The ball drop from the Buffalo Electric Tower doesn't just represent the start of a new year. This year, it also signifies the hundredth anniversary of the iconic building. YNN's Jennifer Mobilia takes a look at what the building's meant to the city's past, and what's in store for the future.
BUFFALO, N.Y. — As electricity became a part of everyday life at the turn of the 20th century, Western New York was ahead of the curve.
"We had hydropark from Niagara Falls so we were able to utilize electricity sooner than most cities were and General Electric came here and capitalized on that,” said Cynthia Van Ness, historian.
In 1912, Buffalo General Electric built its headquarters in downtown Buffalo.
"It was designed by Esenwein and Johnson who were famous for designing the Temple of Music at the Pan American Exposition where McKinley was assassinated."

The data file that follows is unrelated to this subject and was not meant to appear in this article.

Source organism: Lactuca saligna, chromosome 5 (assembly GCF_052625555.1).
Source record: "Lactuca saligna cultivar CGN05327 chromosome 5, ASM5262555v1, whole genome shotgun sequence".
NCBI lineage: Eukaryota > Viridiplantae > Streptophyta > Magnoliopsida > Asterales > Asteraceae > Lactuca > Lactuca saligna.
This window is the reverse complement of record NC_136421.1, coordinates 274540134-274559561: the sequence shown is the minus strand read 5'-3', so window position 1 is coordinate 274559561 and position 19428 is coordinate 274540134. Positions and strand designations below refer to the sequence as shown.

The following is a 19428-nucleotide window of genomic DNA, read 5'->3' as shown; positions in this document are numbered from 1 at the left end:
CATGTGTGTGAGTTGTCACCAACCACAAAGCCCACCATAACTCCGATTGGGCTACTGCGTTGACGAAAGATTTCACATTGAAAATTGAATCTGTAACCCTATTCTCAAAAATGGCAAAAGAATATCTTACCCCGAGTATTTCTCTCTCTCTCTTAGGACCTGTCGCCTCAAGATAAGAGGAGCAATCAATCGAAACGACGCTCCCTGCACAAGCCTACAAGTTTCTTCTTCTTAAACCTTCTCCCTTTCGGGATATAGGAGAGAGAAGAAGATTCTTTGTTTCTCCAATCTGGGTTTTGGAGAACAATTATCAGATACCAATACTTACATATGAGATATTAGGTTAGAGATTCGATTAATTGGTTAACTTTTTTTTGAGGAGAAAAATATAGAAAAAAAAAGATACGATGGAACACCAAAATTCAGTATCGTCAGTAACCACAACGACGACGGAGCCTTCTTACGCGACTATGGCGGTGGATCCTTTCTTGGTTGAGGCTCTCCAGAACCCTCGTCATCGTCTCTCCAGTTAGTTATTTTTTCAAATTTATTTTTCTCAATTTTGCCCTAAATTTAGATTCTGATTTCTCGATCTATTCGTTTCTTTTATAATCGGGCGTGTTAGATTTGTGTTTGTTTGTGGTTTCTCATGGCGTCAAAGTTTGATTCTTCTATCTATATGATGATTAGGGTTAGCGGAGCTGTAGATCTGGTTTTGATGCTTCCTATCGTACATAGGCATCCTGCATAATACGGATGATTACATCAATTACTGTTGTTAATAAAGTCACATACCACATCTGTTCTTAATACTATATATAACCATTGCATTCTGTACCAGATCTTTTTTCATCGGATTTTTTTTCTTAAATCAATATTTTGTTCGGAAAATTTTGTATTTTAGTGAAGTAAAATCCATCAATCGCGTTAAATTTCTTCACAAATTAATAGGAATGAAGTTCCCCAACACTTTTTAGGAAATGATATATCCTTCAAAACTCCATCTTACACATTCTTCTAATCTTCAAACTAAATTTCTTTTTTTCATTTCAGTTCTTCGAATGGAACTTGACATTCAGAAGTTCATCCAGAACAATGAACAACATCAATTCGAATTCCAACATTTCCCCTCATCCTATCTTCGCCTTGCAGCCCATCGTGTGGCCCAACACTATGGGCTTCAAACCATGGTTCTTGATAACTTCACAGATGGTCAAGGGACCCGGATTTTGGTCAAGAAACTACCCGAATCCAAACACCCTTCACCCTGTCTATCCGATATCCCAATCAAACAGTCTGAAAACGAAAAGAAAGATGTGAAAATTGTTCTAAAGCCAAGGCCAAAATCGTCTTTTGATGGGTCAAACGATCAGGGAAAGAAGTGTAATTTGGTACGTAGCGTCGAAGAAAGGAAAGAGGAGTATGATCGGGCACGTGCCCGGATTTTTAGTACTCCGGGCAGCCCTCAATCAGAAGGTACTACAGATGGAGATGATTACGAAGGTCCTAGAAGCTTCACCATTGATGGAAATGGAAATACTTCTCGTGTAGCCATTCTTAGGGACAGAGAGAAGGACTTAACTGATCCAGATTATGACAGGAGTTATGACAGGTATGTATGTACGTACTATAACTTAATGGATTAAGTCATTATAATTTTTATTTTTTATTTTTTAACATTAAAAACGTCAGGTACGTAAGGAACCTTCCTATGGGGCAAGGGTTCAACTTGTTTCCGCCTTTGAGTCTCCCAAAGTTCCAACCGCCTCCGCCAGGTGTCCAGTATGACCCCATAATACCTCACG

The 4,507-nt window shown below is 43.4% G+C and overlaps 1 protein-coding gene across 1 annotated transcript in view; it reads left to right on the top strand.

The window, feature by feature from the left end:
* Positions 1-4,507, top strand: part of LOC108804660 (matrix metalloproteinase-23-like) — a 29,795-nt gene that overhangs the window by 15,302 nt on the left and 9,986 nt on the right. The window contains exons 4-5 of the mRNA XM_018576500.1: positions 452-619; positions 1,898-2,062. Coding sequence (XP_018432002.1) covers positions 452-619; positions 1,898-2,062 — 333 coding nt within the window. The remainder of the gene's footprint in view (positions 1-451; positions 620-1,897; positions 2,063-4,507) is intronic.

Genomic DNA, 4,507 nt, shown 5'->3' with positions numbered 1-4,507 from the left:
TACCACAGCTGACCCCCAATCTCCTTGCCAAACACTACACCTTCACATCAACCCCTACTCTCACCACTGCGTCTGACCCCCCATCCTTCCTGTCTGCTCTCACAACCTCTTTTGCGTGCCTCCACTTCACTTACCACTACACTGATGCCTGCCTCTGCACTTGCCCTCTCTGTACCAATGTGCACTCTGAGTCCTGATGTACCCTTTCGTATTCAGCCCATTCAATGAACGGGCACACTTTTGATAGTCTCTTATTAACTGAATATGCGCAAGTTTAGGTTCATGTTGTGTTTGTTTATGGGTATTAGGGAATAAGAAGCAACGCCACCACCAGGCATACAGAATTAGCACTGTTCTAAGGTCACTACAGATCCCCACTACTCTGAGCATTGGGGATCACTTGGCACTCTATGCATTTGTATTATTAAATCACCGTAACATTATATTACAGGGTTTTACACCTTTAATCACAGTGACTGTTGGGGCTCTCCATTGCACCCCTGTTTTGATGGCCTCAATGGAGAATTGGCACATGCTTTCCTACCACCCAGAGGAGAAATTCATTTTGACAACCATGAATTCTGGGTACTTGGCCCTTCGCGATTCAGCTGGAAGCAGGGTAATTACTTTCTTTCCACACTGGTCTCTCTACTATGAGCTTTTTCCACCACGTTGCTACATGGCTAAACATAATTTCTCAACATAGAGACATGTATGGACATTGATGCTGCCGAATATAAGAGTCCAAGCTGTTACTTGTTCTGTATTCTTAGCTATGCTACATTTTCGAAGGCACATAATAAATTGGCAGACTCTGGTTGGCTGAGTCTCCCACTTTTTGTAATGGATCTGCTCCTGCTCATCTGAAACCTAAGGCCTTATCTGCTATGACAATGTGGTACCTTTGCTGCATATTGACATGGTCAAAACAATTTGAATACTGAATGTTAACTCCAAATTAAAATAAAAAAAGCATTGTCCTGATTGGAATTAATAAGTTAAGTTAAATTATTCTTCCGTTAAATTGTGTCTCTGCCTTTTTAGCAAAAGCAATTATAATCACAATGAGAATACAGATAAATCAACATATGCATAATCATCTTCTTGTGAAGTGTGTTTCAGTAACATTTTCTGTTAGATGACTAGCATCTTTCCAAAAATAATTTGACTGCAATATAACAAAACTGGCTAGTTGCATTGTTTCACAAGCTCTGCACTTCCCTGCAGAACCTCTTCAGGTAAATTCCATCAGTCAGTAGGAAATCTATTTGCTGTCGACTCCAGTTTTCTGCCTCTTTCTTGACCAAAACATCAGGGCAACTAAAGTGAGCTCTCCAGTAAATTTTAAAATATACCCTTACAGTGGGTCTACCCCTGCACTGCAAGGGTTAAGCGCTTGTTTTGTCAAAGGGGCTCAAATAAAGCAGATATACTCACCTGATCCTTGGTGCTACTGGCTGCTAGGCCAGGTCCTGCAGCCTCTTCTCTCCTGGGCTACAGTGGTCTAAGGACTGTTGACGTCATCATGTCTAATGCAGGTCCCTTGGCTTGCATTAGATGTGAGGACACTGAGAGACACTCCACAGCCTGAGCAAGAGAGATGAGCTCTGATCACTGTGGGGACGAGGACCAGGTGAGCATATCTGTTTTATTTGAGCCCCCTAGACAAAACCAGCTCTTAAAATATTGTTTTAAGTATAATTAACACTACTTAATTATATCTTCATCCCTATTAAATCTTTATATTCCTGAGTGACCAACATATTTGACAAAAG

The Electric Tower was designed to emulate the Tower of Light featured at the Pan American Exposition. The building was designed not just as a headquarters, but as an advertisement for electricity.
"You went to pay your bills there, but you could also shop there. There are pictures of refrigerators and irons and things like that for sale."
"Demonstrations of electric ranges and vacuum cleaners and washing machines, all modern day conveniences we take for granted now that in 1912 needed to be introduced to the public,” said Paul Iskalo of Iskalo Development Corp.
For the majority of its hundred years, the building served as a utility headquarters; first for GE, then Niagara Mohawk. That changed when Iskalo Development Corporation bought the building in 2004 and began extensive renovations to turn it into an office building.
"It was important for us to try to get the building's renovations completed in time for the 100th anniversary,” said Iskalo.
This year, Iskalo finished all of its mechanical and structural upgrades to the Electric Tower.
"The one that was most visible to the Western New York community was the restoration and renovation of the upper most lantern section of the building."
Tens of thousands are expected to gather around the tower for the 24th annual New Year's Eve Ball Drop. The tenants have changed, but the building remains a beacon for the city a hundred years after it was built.